Carly’s work is so rooted in that historical practice, but it’s so innovative. These pieces that are based on transformation masks, the story bracelets that have narratives about historical cultural stories, the baskets that are handwoven and then cast in silver. The finger necklaces that are stones instead of actual fingers. That stuff is really exciting to me. I think her approach to material is so smart. 

     

    Carly helped me learn how to interact with students in an instructor-student relationship. I give students tools, but I also want them to feel free to use those in ways that are outside of the expectation. I think that’s just what Carly does naturally. She makes work that is both technically and conceptually excellent.


    - Brian Fleetwood,
    Consilience Co-Curator

  • Tania Larsson, Institute of American Indian Arts, 2014-2018

    Tania Larsson

    Institute of American Indian Arts, 2014-2018

    Tania is another early student that I had all the way through at IAIA. She has so much confidence and work ethic. Even if she doesn’t know how she’s going to get there, she knows exactly what she wants her work to do. 

     

    For me, Tania’s work is a little bit about how jewelry is a tool. She makes traditional forms like bracelets and things, but her tools are absolutely jewelry too. These things interface with the body too. They fit in the hand. That attention to the preciousness of the object and how it interfaces with the body, it’s a way to look at these forms in new and innovative ways. She was doing this as an undergraduate, which is a testament to how smart and creative and technically adept she is.

     

    The students that I’ve had at IAIA, their conceptual savviness and their work ethic is remarkable. I’m so delighted to get to work with the artists I work with at IAIA. It’s often a very difficult job, but it’s incredibly rewarding too, when you see something click and the student is really engaging with the work they’re doing in meaningful and innovative ways.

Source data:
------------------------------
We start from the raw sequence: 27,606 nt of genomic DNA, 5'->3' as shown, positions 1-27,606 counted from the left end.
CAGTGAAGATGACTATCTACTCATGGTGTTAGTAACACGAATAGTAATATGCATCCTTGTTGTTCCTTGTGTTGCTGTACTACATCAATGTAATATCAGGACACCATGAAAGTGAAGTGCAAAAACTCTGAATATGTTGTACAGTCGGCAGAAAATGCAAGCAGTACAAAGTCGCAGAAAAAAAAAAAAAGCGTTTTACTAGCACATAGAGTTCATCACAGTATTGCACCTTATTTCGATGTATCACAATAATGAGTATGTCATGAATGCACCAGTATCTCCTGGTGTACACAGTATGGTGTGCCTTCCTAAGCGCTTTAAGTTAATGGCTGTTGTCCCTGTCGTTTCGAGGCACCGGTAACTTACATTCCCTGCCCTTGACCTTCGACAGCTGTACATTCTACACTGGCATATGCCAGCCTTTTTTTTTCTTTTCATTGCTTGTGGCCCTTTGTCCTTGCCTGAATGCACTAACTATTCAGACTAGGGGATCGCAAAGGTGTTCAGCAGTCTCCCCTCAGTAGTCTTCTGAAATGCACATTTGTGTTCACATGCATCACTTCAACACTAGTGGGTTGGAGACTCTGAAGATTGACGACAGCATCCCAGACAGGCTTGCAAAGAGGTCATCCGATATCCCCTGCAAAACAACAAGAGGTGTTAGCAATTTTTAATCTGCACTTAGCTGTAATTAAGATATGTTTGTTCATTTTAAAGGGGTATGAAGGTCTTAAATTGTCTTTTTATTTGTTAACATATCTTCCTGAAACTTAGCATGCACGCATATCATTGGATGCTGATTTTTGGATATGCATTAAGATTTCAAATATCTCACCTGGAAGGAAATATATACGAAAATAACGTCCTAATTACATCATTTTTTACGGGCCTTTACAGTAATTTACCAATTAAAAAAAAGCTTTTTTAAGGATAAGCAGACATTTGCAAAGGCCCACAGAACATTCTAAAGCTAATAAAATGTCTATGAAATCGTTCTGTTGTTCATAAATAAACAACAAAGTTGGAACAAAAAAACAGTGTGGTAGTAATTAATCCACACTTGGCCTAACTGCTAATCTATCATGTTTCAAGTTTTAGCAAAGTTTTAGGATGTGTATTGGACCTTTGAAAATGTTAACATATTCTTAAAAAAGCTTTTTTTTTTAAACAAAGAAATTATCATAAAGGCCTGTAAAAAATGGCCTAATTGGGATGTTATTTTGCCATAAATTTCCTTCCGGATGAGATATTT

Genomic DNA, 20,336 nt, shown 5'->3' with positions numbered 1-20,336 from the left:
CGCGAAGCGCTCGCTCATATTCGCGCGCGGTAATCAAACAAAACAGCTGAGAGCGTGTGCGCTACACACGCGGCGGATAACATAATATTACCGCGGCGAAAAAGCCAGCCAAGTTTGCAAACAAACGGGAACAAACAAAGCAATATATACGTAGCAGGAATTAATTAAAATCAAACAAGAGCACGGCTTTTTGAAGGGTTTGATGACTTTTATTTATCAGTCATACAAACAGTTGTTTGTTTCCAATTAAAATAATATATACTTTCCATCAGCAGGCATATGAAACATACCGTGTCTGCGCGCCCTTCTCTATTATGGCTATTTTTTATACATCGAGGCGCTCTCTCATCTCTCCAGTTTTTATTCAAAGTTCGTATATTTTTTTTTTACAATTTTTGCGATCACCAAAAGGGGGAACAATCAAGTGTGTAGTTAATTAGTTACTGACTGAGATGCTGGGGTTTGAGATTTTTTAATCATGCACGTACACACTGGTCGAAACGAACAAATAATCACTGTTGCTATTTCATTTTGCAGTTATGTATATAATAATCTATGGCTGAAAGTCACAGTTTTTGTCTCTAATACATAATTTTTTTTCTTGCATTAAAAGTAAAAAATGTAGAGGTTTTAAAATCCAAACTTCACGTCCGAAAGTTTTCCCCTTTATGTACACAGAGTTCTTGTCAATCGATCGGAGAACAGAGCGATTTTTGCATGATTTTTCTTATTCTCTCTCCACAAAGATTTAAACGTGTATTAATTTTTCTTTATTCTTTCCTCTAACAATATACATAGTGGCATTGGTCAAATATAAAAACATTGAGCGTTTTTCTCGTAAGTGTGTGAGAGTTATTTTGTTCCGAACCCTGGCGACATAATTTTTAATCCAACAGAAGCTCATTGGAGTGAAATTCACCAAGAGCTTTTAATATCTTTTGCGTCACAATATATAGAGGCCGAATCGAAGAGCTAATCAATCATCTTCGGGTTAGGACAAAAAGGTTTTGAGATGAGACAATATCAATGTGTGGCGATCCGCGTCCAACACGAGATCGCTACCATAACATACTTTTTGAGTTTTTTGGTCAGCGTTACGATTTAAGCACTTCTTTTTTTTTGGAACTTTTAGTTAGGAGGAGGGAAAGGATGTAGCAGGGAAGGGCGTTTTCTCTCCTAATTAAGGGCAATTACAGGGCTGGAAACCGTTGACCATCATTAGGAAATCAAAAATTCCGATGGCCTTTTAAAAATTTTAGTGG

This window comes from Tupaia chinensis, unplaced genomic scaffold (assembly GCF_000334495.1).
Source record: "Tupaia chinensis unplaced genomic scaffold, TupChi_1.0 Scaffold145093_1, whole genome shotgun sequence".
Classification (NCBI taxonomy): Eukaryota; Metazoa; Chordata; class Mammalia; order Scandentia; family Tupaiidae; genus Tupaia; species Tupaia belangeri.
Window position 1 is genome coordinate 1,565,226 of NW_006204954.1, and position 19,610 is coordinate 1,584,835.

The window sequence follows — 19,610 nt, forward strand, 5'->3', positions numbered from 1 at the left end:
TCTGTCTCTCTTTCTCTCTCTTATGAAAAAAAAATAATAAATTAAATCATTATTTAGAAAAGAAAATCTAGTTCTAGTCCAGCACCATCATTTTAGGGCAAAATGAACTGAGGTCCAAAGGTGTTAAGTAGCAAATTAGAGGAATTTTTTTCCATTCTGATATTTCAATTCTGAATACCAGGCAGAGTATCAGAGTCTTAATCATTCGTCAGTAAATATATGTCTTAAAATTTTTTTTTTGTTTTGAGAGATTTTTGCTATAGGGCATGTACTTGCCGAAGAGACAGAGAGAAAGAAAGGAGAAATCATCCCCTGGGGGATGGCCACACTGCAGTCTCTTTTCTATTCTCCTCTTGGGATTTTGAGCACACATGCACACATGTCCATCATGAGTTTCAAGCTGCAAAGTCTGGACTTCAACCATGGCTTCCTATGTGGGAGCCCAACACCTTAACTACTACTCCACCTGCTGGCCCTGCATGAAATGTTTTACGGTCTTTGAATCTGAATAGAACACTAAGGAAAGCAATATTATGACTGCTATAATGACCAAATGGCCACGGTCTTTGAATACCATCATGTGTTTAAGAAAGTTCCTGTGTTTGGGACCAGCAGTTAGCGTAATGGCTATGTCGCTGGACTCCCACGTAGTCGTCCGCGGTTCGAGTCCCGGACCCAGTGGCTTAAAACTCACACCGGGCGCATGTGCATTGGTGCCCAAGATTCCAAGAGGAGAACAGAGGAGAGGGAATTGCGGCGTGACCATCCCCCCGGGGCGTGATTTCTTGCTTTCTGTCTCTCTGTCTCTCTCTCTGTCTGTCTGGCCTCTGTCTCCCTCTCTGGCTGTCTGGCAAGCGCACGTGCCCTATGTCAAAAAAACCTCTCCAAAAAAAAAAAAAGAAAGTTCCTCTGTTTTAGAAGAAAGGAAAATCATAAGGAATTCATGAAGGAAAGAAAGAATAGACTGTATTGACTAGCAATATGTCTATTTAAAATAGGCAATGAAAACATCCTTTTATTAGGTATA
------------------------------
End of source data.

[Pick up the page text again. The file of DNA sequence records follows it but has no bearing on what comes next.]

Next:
- Brian Fleetwood,
    Consilience Co-Curator

  • JQ Nightshade, Caldera Ring, 2020

    JQ Nightshade

    Institute of American Indian Arts, 2015-2019

    One of the functions that jewelry has had historically, among cultures across the globe, is this power as an amulet. They’re these objects that are imbued with an idea or a purpose that’s kind of metaphysical. I think that’s what JQ really does with their work. JQ makes magical objects. 

     

    I personally don’t believe in luck, but I became fascinated with the idea of luck while I was in grad school. I started this “luck collection,” so I collect all sorts of amulets and things that are from different cultures. They’re often pendants or charms that are almost always worn on the body. For me, the idea of the object embodying luck is just a mnemonic to remind me to be cognizant of the opportunities that are around me. 

     

    JQ’s work does exactly that for me. One time JQ was setting a quartz crystal and it broke, but they just made it a part of the story of the piece. It made it so much more beautiful and meaningful than it would have if it hadn’t broken in the first place. That approach to work really illustrates the idea of luck being just prepared to take advantage of opportunity. It’s what JQ’s work is about, but it’s also the way that they approach making the work.


    - Brian Fleetwood,
    Consilience Co-Curator

  • Anangookwe Wolf, Institute of American Indian Arts, 2015-2019

    Anangookwe Wolf

    Institute of American Indian Arts, 2015-2019

    I think Anangookwe approaches jewelry in a really open way, kind of the way that I do. They have a much broader conception of jewelry than just metalsmithing. Their work is really about bodies. When Anangookwe was a student, I talked with them about the idea of the absent body, and I think that’s what their work is about. 

     

    Anagookwe makes these dress forms with an absent body. The adornment ends up being a stand-in for the person.That’s an approach to the idea of the relationship between jewelry and body in a way that I hadn’t thought of before. It’s not necessarily meant to live on a body, it’s meant to create a connection between the body that it is a stand-in for. That’s such a brilliant approach to jewelry work, and it straddles a line between installation and jewelry that is genius.

     

    I’m so proud of my students, and their willingness to engage conceptually without a bunch of prompting. I think a lot of it has to do with people coming from indigenous backgrounds with indigenous adornment practices. It’s not such a leap that jewelry is more than just a bracelet or a necklace.

     

    - Brian Fleetwood,
    Consilience Co-Curator